Blu-ray Review: In AN ACTOR'S REVENGE, a Female Impersonator Walks Home Alone At Night

Made right in the middle of the most fertile period in the career of director Kon Ichikawa (The Burmese Harp, Tokyo Olympiad), An Actor's Revenge joins the Criterion Collection this week as spine #912. It's a drab tale of melodrama...

Now on Blu-ray: Miike's BLADE OF THE IMMORTAL Shreds in HD

Miike Takashi turns 100(ish) with his latest full length feature, the adaptation of hugely popular manga Blade of the Immortal. The film stars Kimura Takuya as Manji, a swordsman cursed with immortality whose only way out of his hell of...

CURE, MARTY and Early Hou Hsiao-Hsien Coming to Blu-ray from Eureka Entertainment

Eureka! Entertainment, consistently one of our favourite labels here at ScreenAnarchy, has announced its April releases, and there's a lot to be happy about. Marty, Delbert Mann's 1955 Best Picture winner starring the legendary Ernest Borgnine in an Oscar-winning role,...

Review: BEFORE WE VANISH, What Makes Humans What We Are

An alien invasion film, made by Kurosawa Kiyoshi? That almost sounds too good to be true. And it is, kind-of. Yes, there is an alien invasion, but not surprisingly, Kurosawa is not much interested in displays of grand destruction, monsters...

The Japan Foundation Touring Film Programme 2018

Since 2004 the Japan Foundation has been bringing diverese lineups of finely programmed Japanese cinema to UK shores. Consisting mainly of contemporary works, with the odd anniversary screening and classic to enrichen the mix, this annual Touring Programme offers the...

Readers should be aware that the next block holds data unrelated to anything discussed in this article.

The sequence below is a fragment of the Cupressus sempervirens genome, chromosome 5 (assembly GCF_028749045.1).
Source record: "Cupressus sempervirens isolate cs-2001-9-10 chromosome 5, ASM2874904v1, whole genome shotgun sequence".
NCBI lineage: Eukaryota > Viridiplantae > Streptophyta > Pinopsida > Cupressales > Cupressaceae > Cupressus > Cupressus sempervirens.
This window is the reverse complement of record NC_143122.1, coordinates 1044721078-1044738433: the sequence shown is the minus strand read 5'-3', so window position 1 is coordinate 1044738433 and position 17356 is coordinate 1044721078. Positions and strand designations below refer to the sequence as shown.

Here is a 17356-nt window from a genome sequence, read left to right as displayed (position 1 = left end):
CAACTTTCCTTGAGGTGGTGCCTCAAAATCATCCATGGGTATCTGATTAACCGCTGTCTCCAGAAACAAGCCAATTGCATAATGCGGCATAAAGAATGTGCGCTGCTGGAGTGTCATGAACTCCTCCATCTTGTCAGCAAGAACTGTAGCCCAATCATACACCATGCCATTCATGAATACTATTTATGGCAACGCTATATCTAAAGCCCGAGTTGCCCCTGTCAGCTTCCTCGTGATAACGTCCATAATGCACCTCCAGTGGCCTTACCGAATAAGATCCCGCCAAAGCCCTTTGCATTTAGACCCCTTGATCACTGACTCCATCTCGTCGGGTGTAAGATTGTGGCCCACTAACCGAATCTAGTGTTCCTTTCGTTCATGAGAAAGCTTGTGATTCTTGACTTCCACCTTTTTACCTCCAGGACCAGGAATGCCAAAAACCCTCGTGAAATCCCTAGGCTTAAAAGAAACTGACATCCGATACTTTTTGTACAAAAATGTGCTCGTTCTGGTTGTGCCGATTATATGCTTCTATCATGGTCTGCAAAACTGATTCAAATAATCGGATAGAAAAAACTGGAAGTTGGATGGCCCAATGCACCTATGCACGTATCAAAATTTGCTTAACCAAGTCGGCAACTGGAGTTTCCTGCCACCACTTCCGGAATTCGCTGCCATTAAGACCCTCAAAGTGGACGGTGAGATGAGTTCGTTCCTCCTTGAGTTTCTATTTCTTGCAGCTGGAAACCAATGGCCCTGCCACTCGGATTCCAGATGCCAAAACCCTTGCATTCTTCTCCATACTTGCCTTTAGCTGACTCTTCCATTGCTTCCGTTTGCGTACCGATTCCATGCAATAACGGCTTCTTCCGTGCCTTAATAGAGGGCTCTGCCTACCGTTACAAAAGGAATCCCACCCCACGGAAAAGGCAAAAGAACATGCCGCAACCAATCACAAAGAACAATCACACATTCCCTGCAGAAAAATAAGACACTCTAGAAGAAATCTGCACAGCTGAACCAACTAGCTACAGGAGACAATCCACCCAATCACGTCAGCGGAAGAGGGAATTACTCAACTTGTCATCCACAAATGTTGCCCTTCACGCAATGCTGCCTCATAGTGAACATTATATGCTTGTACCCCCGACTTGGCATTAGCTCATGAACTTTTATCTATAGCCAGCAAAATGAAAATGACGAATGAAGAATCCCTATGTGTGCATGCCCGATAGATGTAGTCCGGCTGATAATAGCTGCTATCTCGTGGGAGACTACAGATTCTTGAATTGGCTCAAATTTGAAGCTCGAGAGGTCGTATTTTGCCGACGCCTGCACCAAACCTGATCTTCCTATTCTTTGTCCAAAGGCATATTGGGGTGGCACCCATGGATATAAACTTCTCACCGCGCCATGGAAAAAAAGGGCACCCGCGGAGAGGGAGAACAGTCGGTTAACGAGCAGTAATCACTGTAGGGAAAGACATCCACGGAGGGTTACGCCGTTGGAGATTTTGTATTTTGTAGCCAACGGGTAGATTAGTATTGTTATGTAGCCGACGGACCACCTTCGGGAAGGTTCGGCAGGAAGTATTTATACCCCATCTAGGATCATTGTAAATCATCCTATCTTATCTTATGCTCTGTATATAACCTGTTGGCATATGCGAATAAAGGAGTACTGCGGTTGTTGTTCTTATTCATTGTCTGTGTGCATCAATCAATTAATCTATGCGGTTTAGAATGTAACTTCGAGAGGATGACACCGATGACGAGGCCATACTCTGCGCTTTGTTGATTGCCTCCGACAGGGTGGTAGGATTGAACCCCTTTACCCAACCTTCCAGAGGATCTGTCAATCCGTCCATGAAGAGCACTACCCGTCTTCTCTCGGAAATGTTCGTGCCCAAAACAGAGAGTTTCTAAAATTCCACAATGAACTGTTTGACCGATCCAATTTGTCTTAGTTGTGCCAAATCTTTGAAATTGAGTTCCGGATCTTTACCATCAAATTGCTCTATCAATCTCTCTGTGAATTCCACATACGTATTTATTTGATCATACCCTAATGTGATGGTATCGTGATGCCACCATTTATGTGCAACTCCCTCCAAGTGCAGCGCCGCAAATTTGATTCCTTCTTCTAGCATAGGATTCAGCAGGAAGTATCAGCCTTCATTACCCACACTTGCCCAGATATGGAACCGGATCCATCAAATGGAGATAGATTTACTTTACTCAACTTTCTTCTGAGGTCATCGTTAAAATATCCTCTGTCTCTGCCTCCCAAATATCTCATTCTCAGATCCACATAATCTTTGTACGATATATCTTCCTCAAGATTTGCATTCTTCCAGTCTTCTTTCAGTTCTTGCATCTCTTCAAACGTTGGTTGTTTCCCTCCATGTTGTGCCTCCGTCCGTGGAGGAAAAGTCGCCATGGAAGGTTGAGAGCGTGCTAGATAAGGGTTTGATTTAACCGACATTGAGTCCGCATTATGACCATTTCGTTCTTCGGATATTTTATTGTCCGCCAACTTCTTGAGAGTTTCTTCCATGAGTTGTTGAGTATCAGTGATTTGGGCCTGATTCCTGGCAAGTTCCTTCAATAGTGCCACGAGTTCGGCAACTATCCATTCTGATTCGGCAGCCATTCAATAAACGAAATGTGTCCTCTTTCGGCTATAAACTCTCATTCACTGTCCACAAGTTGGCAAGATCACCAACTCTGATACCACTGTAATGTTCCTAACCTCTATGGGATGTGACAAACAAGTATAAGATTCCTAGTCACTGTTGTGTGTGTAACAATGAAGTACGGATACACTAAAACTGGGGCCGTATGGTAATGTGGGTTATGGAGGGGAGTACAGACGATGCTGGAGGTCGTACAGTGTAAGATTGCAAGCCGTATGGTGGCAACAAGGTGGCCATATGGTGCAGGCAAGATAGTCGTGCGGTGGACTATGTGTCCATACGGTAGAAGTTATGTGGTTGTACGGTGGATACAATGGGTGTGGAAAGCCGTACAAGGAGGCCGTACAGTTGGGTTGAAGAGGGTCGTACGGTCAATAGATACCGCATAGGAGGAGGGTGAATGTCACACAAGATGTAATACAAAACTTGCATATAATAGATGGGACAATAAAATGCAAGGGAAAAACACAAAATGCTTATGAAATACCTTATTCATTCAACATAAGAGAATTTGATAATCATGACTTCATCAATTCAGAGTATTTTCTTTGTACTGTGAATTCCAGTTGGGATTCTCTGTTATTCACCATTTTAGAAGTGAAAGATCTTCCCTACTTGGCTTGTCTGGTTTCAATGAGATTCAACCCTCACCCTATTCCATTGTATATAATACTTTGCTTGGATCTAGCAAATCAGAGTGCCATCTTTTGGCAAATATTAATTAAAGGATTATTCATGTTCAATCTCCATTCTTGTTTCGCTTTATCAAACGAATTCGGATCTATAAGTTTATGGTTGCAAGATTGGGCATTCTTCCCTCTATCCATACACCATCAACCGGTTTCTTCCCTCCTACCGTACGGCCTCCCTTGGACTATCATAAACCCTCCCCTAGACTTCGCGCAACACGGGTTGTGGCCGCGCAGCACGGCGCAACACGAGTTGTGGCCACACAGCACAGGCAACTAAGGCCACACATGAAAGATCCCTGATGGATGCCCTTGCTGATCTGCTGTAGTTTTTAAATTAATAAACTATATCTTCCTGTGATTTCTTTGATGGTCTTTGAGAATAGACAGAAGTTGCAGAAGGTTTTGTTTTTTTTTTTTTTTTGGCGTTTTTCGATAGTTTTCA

Notes on Streaming: GODZILLA: PLANET OF THE MONSTERS and THE FROZEN DEAD (GLACE) Both Surprise

Also: Jack Black's serio-comic The Polka King and must-see Irish thriller Bad Day for the Cut. Is it just me, or do January's new offerings on streaming services feel ... er, kinda non-essential? Expectations may play a bigger role this...

HOUSE, LEGEND OF THE MOUNTAIN, BAREFOOT CONTESSA and More Join Eureka in Feb/March

Eureka! Entertainment has been dropping hints about the rest of its Q1 2018 slate for a while now, but today the British label confirmed the street dates for a host of exciting new releases for their beloved Masters of Cinema...

Busan 2017 Review: MAN HUNT, a Disaster in Search of a Director

John Woo’s first contemporary action film produced in Asia for more than 20 years falls woefully short of the director’s best work. Shot entirely in Japan with a mostly local crew, Man Hunt pairs Zhang Hanyu and Masaharu Fukuyama as...

Vancouver 2017 Review: GUKOROKU: TRACES OF SIN, a Haunting Debut

Gukoroku: Traces of Sin, a moody Japanese mystery based on Nukui Tokuro's novel, feels like a pristine, preserved relic from the golden age of Japanese horror (think late 1990's, early 2000's). A self-assured and masterfully shot feature-length debut, the film...

Sitges 2017 Review: OUTRAGE CODA, Kitano Closes His Yakuza Trilogy with a Bang (Yes, Pun Intended)

It's been seven years already since Kitano Takeshi decided that he still had some things left to say about the Yakuza and their world. After taking a break from the genres and themes that turned him into an admired cult...